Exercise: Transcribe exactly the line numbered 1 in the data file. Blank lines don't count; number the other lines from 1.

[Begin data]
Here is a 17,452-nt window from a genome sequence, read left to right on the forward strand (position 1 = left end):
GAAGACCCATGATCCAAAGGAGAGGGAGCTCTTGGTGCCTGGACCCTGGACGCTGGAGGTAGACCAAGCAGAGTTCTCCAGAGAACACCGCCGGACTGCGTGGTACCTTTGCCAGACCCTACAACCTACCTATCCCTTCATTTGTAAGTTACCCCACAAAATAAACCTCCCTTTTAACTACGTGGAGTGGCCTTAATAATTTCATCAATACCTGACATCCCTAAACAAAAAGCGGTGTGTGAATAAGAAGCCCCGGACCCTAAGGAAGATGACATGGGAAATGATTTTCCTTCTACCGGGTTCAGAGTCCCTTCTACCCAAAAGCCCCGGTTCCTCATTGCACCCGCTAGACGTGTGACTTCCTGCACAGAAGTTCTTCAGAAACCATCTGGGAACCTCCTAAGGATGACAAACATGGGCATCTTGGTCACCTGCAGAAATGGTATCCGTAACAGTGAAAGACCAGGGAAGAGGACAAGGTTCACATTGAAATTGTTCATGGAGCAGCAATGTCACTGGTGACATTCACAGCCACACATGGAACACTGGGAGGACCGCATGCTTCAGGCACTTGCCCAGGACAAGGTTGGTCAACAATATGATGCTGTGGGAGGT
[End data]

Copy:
Here is a 17,452-nt window from a genome sequence, read left to right on the forward strand (position 1 = left end):